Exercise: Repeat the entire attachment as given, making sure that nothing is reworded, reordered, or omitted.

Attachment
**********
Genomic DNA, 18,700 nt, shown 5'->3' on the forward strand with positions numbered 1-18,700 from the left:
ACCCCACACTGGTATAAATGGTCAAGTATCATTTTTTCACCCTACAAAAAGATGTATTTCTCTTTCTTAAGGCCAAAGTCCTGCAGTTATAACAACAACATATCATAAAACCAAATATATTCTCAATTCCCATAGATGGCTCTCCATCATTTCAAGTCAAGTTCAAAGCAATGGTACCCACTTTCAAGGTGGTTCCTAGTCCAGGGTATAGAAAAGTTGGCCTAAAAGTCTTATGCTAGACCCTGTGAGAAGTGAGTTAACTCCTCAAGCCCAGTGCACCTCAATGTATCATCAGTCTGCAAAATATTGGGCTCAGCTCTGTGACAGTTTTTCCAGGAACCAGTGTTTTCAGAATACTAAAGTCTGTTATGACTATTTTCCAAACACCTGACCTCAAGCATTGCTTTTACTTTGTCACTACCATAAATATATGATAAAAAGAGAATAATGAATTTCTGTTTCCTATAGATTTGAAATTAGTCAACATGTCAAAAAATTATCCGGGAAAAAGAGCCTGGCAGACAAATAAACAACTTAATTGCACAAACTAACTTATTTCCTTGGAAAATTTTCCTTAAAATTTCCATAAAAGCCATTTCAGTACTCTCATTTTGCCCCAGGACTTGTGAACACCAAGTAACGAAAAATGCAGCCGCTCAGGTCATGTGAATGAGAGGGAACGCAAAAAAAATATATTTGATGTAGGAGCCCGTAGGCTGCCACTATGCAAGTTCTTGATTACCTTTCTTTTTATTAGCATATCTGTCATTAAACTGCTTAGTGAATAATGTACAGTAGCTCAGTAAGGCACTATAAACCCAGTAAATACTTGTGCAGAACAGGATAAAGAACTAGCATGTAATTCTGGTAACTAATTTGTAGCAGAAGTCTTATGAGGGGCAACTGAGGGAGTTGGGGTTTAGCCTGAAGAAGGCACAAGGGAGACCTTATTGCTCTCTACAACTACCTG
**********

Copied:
Genomic DNA, 18,700 nt, shown 5'->3' on the forward strand with positions numbered 1-18,700 from the left:
ACCCCACACTGGTATAAATGGTCAAGTATCATTTTTTCACCCTACAAAAAGATGTATTTCTCTTTCTTAAGGCCAAAGTCCTGCAGTTATAACAACAACATATCATAAAACCAAATATATTCTCAATTCCCATAGATGGCTCTCCATCATTTCAAGTCAAGTTCAAAGCAATGGTACCCACTTTCAAGGTGGTTCCTAGTCCAGGGTATAGAAAAGTTGGCCTAAAAGTCTTATGCTAGACCCTGTGAGAAGTGAGTTAACTCCTCAAGCCCAGTGCACCTCAATGTATCATCAGTCTGCAAAATATTGGGCTCAGCTCTGTGACAGTTTTTCCAGGAACCAGTGTTTTCAGAATACTAAAGTCTGTTATGACTATTTTCCAAACACCTGACCTCAAGCATTGCTTTTACTTTGTCACTACCATAAATATATGATAAAAAGAGAATAATGAATTTCTGTTTCCTATAGATTTGAAATTAGTCAACATGTCAAAAAATTATCCGGGAAAAAGAGCCTGGCAGACAAATAAACAACTTAATTGCACAAACTAACTTATTTCCTTGGAAAATTTTCCTTAAAATTTCCATAAAAGCCATTTCAGTACTCTCATTTTGCCCCAGGACTTGTGAACACCAAGTAACGAAAAATGCAGCCGCTCAGGTCATGTGAATGAGAGGGAACGCAAAAAAAATATATTTGATGTAGGAGCCCGTAGGCTGCCACTATGCAAGTTCTTGATTACCTTTCTTTTTATTAGCATATCTGTCATTAAACTGCTTAGTGAATAATGTACAGTAGCTCAGTAAGGCACTATAAACCCAGTAAATACTTGTGCAGAACAGGATAAAGAACTAGCATGTAATTCTGGTAACTAATTTGTAGCAGAAGTCTTATGAGGGGCAACTGAGGGAGTTGGGGTTTAGCCTGAAGAAGGCACAAGGGAGACCTTATTGCTCTCTACAACTACCTG